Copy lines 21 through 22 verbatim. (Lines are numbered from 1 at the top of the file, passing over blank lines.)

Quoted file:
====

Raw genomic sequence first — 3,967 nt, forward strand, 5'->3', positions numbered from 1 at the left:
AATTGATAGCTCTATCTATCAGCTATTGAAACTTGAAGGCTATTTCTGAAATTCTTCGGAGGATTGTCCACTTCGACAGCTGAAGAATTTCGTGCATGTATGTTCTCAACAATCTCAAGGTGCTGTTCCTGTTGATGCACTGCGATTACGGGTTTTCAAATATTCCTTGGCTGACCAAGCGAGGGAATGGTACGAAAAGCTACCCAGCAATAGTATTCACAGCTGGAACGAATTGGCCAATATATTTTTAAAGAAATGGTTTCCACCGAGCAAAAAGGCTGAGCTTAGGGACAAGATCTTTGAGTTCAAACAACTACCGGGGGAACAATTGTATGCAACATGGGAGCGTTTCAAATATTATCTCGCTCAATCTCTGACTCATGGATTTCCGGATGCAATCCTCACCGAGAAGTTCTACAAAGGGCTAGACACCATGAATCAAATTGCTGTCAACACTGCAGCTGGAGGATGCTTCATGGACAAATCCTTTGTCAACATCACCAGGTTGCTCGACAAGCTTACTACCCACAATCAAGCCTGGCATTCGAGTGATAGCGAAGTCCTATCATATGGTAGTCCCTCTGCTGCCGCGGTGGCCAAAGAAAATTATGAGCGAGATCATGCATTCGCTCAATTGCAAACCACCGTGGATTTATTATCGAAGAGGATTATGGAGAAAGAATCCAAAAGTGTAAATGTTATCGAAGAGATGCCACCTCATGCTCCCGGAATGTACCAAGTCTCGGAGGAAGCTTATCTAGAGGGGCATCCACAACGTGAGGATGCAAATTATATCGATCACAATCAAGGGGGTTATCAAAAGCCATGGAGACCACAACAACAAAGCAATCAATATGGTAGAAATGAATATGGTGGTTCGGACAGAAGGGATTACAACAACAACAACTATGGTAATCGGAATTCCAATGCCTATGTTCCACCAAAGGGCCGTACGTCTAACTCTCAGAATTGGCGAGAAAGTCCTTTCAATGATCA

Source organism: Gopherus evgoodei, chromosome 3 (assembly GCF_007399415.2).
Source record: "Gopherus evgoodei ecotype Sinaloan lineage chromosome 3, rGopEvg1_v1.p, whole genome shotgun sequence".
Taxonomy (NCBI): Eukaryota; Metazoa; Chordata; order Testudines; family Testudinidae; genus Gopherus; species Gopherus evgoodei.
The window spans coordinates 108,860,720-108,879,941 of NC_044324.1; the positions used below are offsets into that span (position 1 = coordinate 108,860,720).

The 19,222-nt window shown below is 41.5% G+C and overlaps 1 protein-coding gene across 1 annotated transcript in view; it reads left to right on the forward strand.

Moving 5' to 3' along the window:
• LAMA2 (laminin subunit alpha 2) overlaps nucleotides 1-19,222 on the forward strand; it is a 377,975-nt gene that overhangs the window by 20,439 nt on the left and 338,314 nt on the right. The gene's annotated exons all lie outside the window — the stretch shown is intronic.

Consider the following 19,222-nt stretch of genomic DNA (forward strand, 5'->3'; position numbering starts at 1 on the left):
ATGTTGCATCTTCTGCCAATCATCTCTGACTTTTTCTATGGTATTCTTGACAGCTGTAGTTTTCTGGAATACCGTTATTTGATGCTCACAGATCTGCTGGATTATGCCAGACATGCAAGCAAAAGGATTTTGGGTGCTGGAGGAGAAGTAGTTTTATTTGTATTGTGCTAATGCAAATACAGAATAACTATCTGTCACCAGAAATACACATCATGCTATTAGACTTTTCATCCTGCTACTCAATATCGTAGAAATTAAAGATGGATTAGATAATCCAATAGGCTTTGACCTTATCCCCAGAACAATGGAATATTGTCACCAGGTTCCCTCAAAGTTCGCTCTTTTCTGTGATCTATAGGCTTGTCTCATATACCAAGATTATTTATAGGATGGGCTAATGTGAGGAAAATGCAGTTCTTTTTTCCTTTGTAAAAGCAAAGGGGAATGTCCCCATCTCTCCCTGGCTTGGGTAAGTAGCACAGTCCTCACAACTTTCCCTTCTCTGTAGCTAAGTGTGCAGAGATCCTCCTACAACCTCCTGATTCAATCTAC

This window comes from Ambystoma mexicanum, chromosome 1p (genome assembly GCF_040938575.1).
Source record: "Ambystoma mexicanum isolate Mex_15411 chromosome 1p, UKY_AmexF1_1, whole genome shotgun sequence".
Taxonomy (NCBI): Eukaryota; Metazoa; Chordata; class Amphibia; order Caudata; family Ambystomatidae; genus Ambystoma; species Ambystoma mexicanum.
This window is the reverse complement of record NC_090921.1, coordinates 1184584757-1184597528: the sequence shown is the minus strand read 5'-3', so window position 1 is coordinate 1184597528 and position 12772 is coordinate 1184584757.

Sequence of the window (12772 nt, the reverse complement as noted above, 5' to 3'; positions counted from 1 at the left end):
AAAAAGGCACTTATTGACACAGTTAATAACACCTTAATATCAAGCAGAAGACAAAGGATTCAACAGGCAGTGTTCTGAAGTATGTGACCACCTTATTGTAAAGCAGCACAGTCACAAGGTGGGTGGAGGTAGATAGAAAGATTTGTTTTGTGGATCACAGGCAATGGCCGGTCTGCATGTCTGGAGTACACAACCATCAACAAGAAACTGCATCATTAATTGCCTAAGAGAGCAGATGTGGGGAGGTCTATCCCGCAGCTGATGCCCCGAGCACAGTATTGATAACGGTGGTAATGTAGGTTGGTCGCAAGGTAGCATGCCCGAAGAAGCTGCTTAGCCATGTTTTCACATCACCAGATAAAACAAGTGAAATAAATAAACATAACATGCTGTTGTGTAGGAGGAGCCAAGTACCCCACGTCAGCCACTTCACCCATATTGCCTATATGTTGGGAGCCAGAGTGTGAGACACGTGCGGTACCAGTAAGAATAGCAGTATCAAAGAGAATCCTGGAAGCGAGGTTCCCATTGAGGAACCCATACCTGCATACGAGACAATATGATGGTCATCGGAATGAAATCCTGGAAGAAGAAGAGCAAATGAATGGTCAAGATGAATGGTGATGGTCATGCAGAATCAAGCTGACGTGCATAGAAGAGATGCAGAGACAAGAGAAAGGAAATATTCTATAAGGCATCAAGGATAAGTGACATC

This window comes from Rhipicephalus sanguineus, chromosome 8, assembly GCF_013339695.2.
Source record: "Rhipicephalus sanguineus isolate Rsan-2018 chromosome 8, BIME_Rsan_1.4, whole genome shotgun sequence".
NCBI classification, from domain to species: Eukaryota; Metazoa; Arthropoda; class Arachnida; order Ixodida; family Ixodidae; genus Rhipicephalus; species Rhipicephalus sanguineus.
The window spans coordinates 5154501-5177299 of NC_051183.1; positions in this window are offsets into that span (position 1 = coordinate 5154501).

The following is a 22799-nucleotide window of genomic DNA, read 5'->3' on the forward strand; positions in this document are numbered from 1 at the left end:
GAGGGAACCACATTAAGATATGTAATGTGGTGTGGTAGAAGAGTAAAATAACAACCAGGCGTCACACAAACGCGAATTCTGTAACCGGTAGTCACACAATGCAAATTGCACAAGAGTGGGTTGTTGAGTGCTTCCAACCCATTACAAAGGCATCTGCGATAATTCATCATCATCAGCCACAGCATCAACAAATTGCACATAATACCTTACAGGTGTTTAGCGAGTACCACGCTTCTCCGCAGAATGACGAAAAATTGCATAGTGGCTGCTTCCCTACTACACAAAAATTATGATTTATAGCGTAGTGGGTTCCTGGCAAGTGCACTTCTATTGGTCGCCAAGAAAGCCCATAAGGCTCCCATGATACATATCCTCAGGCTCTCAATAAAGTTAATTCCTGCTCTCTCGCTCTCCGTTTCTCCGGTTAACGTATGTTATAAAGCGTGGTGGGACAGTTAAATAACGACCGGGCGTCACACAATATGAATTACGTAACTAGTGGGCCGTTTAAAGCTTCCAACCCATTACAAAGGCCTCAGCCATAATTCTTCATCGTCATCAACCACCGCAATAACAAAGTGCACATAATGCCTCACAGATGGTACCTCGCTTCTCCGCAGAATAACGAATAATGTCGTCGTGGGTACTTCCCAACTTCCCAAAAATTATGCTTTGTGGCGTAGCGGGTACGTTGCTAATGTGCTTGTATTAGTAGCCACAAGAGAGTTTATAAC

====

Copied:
The window spans coordinates 5154501-5177299 of NC_051183.1; positions in this window are offsets into that span (position 1 = coordinate 5154501).

The following is a 22799-nucleotide window of genomic DNA, read 5'->3' on the forward strand; positions in this document are numbered from 1 at the left end: